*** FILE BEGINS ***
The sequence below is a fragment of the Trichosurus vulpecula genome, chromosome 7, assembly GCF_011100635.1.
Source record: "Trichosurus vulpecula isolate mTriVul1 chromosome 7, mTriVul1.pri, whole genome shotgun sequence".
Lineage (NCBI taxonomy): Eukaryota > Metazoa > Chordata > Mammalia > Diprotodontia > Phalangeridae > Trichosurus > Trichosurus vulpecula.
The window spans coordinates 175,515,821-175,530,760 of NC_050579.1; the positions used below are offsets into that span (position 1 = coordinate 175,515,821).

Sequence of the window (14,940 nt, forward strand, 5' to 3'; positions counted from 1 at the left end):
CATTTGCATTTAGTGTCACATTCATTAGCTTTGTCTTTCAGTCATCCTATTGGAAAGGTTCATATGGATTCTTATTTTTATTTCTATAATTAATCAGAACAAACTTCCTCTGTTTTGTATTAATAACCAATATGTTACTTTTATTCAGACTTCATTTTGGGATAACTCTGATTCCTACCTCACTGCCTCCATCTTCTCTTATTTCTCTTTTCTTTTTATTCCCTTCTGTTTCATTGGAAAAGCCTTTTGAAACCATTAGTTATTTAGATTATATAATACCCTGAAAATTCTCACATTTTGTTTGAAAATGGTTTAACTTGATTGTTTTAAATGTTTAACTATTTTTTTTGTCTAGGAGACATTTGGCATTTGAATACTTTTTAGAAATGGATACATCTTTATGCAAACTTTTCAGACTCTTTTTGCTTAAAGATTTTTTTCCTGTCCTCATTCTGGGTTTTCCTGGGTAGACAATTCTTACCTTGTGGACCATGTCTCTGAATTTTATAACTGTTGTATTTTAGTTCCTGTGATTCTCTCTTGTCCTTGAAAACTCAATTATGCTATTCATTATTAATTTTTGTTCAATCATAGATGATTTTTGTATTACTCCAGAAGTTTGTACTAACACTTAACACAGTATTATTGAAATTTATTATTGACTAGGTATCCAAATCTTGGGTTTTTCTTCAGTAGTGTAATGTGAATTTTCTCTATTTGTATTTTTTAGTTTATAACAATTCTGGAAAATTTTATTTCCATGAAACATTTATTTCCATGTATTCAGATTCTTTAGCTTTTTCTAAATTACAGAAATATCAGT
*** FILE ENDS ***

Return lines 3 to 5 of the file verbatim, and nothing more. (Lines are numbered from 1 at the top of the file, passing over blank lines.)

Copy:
Lineage (NCBI taxonomy): Eukaryota > Metazoa > Chordata > Mammalia > Diprotodontia > Phalangeridae > Trichosurus > Trichosurus vulpecula.
The window spans coordinates 175,515,821-175,530,760 of NC_050579.1; the positions used below are offsets into that span (position 1 = coordinate 175,515,821).

Sequence of the window (14,940 nt, forward strand, 5' to 3'; positions counted from 1 at the left end):